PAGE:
Neural substrates, dynamics and thresholds of galvanic vestibular stimulation in the behaving primate
Galvanic vestibular stimulation (GVS) uses the external application of electrical current to selectively target the vestibular system in humans. Despite its recent popularity for the assessment/treatment of clinical conditions, exactly how this non-invasive tool activates the vestibular system remains an open question. Here we directly investigate single vestibular afferent responses to GVS applied to the mastoid processes of awake-behaving monkeys. Transmastoid GVS produces robust and parallel activation of both canal and otolith afferents. Notably, afferent activation increases with intrinsic neuronal variability resulting in constant GVS-evoked neuronal detection thresholds across all afferents. Additionally, afferent tuning differs for GVS versus natural self-motion stimulation. Using a stochastic model of repetitive activity in afferents, we largely explain the main features of GVS-evoked vestibular afferent dynamics. Taken together, our results reveal the neural substrate underlying transmastoid GVS-evoked perceptual, ocular and postural responses—information that is essential to advance GVS applicability for biomedical uses in humans.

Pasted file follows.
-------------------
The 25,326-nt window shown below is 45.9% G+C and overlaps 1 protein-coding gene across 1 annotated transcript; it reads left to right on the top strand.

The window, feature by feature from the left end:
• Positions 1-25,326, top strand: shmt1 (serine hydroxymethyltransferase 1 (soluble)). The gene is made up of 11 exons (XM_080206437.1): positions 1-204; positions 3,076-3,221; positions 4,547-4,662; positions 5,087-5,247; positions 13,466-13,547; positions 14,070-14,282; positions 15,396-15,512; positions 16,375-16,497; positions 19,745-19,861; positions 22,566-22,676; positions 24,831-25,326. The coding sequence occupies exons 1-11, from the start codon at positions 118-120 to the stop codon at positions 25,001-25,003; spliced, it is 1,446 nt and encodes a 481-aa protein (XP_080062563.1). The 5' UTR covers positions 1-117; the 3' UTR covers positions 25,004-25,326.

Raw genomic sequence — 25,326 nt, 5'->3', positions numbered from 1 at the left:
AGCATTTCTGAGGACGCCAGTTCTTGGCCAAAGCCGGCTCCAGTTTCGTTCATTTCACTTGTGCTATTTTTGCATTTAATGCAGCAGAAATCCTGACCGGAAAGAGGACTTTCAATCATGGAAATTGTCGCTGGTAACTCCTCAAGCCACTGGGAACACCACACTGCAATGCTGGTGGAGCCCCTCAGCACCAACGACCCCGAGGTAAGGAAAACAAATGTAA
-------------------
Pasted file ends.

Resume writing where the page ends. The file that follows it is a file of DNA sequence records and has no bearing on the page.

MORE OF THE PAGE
|Persistent URL||dx.doi.org/10.1038/s41467-019-09738-1, hdl.handle.net/1765/116932|
Kwan, A., Forbes, P.A., Mitchell, D.E., Blouin, J.S., & Cullen, K.E. (2019). Neural substrates, dynamics and thresholds of galvanic vestibular stimulation in the behaving primate. Nature Communications, 10. doi:10.1038/s41467-019-09738-1